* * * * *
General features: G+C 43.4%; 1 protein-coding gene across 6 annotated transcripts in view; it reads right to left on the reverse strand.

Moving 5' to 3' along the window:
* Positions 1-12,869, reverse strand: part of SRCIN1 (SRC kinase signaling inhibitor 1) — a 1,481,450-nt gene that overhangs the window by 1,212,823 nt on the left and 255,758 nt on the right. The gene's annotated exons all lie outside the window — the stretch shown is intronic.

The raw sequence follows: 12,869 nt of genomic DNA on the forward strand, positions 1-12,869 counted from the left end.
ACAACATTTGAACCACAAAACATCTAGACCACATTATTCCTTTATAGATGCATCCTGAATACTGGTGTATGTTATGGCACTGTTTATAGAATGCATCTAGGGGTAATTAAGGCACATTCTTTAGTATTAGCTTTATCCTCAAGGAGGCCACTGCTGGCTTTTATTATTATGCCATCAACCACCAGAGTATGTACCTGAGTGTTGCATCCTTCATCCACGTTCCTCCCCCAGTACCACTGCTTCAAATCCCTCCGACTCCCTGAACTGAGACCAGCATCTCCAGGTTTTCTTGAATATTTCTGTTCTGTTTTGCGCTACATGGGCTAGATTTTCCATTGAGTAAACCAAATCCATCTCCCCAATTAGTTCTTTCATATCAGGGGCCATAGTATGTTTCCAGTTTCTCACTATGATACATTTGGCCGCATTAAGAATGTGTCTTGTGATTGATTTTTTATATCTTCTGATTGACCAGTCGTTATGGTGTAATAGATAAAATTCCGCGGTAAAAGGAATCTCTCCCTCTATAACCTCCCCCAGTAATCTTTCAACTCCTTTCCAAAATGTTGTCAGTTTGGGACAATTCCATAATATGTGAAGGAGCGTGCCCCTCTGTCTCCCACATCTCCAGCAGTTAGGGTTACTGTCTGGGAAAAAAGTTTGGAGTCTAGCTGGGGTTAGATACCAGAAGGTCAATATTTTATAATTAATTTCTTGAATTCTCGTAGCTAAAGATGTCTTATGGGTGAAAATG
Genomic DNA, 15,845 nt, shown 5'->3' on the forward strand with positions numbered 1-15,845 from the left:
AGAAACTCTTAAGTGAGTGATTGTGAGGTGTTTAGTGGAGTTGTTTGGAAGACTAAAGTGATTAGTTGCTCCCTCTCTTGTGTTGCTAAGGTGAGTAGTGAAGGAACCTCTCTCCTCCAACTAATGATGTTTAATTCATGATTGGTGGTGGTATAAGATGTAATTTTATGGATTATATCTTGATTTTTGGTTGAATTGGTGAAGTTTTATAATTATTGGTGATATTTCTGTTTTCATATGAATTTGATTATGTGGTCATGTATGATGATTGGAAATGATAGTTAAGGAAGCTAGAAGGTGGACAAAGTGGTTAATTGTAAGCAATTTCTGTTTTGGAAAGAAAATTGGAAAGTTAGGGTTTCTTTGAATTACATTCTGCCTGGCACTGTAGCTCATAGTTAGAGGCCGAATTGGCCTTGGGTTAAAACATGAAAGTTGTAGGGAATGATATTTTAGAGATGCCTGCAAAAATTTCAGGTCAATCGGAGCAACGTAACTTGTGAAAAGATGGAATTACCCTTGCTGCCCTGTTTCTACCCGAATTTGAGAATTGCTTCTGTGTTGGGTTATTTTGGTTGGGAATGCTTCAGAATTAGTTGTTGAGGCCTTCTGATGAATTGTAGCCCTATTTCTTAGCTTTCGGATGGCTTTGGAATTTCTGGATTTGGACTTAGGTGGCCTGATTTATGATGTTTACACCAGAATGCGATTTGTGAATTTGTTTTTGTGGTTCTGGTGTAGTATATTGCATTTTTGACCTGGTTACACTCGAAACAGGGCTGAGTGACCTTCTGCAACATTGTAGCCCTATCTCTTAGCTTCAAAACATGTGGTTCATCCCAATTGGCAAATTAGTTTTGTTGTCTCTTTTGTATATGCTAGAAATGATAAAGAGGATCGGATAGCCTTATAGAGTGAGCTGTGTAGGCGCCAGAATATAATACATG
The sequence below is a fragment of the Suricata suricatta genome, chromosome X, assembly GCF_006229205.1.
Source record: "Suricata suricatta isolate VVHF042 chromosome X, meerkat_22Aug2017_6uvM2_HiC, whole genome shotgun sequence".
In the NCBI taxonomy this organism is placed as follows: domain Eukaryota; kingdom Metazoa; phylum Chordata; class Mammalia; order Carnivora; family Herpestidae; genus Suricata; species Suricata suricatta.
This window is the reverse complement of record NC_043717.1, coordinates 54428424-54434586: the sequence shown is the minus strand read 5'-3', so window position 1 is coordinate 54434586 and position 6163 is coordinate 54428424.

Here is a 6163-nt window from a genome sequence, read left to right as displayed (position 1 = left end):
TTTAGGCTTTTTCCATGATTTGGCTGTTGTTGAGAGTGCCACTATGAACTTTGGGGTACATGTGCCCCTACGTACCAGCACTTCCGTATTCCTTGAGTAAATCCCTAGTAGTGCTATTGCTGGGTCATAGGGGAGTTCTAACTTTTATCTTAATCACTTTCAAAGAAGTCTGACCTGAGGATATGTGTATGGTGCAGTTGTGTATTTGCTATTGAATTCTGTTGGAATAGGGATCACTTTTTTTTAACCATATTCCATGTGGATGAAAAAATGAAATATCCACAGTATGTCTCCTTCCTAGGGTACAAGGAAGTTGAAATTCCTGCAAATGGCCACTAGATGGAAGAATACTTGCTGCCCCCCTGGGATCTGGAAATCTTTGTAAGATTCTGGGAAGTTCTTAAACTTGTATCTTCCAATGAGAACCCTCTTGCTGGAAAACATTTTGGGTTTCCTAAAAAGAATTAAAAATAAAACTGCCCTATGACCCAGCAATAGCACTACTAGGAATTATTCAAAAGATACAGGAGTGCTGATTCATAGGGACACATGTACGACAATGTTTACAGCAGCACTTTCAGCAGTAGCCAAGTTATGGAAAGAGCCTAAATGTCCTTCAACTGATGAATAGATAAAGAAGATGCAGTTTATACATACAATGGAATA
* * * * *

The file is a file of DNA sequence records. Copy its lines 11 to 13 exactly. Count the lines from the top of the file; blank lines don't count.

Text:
This window is the reverse complement of record NC_043717.1, coordinates 54428424-54434586: the sequence shown is the minus strand read 5'-3', so window position 1 is coordinate 54434586 and position 6163 is coordinate 54428424.

Here is a 6163-nt window from a genome sequence, read left to right as displayed (position 1 = left end):
TTTAGGCTTTTTCCATGATTTGGCTGTTGTTGAGAGTGCCACTATGAACTTTGGGGTACATGTGCCCCTACGTACCAGCACTTCCGTATTCCTTGAGTAAATCCCTAGTAGTGCTATTGCTGGGTCATAGGGGAGTTCTAACTTTTATCTTAATCACTTTCAAAGAAGTCTGACCTGAGGATATGTGTATGGTGCAGTTGTGTATTTGCTATTGAATTCTGTTGGAATAGGGATCACTTTTTTTTAACCATATTCCATGTGGATGAAAAAATGAAATATCCACAGTATGTCTCCTTCCTAGGGTACAAGGAAGTTGAAATTCCTGCAAATGGCCACTAGATGGAAGAATACTTGCTGCCCCCCTGGGATCTGGAAATCTTTGTAAGATTCTGGGAAGTTCTTAAACTTGTATCTTCCAATGAGAACCCTCTTGCTGGAAAACATTTTGGGTTTCCTAAAAAGAATTAAAAATAAAACTGCCCTATGACCCAGCAATAGCACTACTAGGAATTATTCAAAAGATACAGGAGTGCTGATTCATAGGGACACATGTACGACAATGTTTACAGCAGCACTTTCAGCAGTAGCCAAGTTATGGAAAGAGCCTAAATGTCCTTCAACTGATGAATAGATAAAGAAGATGCAGTTTATACATACAATGGAATA